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School District Fails to Slip Away from Liability for Plaintiff's Fall (NY)

November 27, 2019

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In <a href=""><em>Williams v. Island Trees Union Free Sch.</em> <em>Dist</em></a><em>.</em>, a New York court addresses the level of evidence required for a defendant to claim it lacked constructive notice of a dangerous condition.  In <em>Williams</em>, the plaintiff allegedly slipped and fell on clear liquid in the south cafeteria of Island Trees High School, which was under the control of the Island Trees Union Free School District. According to plaintiff, the accident occurred when she was walking in the cafeteria toward an "Aquafina" vending machine and both of her feet slipped out from underneath her. She then fell to the ground where she noticed a puddle of water which was approximately two inches wide and three to four feet long trailing from her spot on the ground to the vending machine.

Plaintiff commenced an action to recover damages for personal injuries against the School District and Dover Gourmet Corp., the company with which the School District allegedly contracted with to stock the vending machine. Plaintiff alleged the School District was negligent in, among other things, maintaining the premises. The School District subsequently moved for summary judgment dismissing the complaint asserted against it. The New York Supreme Court granted the School District's motion. In response, plaintiff appealed.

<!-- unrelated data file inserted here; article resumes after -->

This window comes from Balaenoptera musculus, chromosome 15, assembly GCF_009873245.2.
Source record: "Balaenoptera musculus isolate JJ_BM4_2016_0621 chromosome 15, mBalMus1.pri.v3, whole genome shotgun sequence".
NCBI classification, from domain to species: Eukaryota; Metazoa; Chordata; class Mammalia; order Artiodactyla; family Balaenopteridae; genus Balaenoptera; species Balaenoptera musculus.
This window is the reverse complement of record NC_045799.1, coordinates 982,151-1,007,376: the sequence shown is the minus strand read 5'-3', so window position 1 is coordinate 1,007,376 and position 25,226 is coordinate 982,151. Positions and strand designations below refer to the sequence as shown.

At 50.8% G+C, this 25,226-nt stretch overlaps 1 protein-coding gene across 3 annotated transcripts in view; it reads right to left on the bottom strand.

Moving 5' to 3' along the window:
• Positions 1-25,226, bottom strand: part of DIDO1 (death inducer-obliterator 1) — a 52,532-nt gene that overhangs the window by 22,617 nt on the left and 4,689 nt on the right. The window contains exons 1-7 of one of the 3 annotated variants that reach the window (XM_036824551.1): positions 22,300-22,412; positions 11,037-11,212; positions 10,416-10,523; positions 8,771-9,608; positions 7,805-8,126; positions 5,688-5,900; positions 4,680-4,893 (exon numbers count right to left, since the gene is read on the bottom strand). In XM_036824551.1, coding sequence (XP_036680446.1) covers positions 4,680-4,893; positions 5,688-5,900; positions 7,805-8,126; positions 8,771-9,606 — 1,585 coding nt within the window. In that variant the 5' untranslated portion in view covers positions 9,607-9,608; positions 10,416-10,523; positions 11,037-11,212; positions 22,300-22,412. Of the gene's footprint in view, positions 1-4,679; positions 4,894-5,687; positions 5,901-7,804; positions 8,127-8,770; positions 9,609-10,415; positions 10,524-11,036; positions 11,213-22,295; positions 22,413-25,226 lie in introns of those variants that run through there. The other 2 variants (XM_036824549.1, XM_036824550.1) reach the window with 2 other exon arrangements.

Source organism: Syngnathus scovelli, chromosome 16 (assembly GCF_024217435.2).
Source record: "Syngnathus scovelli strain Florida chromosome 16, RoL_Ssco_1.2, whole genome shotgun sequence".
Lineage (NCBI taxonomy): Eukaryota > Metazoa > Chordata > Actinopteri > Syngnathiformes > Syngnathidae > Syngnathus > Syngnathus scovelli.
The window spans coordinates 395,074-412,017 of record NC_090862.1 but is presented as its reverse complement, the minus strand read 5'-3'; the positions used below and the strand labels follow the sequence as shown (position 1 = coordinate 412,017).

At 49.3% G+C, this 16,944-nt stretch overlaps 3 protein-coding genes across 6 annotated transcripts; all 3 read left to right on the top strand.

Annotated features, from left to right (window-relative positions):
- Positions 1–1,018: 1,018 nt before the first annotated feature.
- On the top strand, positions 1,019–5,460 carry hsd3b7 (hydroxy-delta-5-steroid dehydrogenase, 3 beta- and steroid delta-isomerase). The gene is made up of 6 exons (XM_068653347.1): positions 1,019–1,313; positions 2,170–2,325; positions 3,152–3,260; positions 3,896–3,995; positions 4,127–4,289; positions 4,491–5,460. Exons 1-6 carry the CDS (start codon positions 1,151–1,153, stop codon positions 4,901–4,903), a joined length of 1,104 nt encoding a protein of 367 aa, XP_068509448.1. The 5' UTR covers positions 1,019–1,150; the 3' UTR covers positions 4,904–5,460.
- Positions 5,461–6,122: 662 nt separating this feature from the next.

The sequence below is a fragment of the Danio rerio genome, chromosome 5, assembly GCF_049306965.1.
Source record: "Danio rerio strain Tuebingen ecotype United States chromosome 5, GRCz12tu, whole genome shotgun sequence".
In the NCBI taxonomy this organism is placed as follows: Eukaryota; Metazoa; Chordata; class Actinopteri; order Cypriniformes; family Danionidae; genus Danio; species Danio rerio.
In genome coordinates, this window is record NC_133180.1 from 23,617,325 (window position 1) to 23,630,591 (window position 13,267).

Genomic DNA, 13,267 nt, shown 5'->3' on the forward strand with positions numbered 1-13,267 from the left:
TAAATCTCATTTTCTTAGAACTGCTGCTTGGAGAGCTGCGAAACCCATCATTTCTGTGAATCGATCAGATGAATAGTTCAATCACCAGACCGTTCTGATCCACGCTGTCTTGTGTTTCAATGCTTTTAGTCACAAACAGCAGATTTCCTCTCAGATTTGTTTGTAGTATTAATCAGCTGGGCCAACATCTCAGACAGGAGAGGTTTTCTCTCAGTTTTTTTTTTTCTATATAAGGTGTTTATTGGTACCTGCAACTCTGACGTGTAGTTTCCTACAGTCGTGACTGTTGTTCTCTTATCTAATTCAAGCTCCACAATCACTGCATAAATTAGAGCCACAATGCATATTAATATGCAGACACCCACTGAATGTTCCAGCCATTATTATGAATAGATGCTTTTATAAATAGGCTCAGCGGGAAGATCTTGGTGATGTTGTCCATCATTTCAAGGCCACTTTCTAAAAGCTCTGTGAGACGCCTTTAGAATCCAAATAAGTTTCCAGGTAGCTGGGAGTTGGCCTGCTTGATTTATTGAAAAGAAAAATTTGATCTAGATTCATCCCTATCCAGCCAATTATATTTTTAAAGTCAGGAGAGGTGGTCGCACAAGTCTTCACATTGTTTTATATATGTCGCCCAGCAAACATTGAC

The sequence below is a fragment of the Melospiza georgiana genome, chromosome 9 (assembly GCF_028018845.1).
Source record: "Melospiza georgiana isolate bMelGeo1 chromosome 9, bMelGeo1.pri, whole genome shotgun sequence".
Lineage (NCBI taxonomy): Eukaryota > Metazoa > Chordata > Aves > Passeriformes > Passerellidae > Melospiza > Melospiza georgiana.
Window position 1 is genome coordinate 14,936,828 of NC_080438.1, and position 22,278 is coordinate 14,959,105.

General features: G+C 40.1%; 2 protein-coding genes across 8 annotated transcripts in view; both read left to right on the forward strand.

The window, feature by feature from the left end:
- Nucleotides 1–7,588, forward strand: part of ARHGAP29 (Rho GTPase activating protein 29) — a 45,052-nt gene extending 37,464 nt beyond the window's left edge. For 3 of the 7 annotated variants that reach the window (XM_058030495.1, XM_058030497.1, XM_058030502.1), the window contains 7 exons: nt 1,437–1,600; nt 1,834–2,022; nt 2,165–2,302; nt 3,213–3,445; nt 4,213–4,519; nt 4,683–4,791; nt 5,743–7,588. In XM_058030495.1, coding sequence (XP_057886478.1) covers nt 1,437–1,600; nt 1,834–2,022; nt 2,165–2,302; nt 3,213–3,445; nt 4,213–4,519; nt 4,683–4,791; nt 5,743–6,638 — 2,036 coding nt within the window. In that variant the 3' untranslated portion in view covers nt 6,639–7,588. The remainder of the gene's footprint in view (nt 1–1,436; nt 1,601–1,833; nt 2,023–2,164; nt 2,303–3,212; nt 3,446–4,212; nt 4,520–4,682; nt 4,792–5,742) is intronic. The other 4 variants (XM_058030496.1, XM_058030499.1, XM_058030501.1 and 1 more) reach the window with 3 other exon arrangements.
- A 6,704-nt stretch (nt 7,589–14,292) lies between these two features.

The New York Appellate Division, Second Department determined that the School District had failed to demonstrate, on a prima facie level, that it did not have constructive notice of the alleged water condition that caused plaintiff to fall. The court reiterated that "to meet its initial burden on the issue of lack of constructive notice, the defendant must offer evidence as to when the area in question was last cleaned or inspected relative to the time when the plaintiff fell." In this case, the Court found that the School District failed to provide evidence regarding any specific cleaning or inspection of the area in question relative to the time when plaintiff's accident occurred.  Accordingly, the Court reversed the lower court’s order.

This decision serves as an important reminder that it is crucial for a moving party to adequately demonstrate that it lacked constructive notice of a condition that allegedly caused a plaintiff's accident when making a motion for summary judgment.

Thank you to Caitlin Larke for her contribution to this post.  Please email <a href="">Colleen E. Hayes</a> with any questions.


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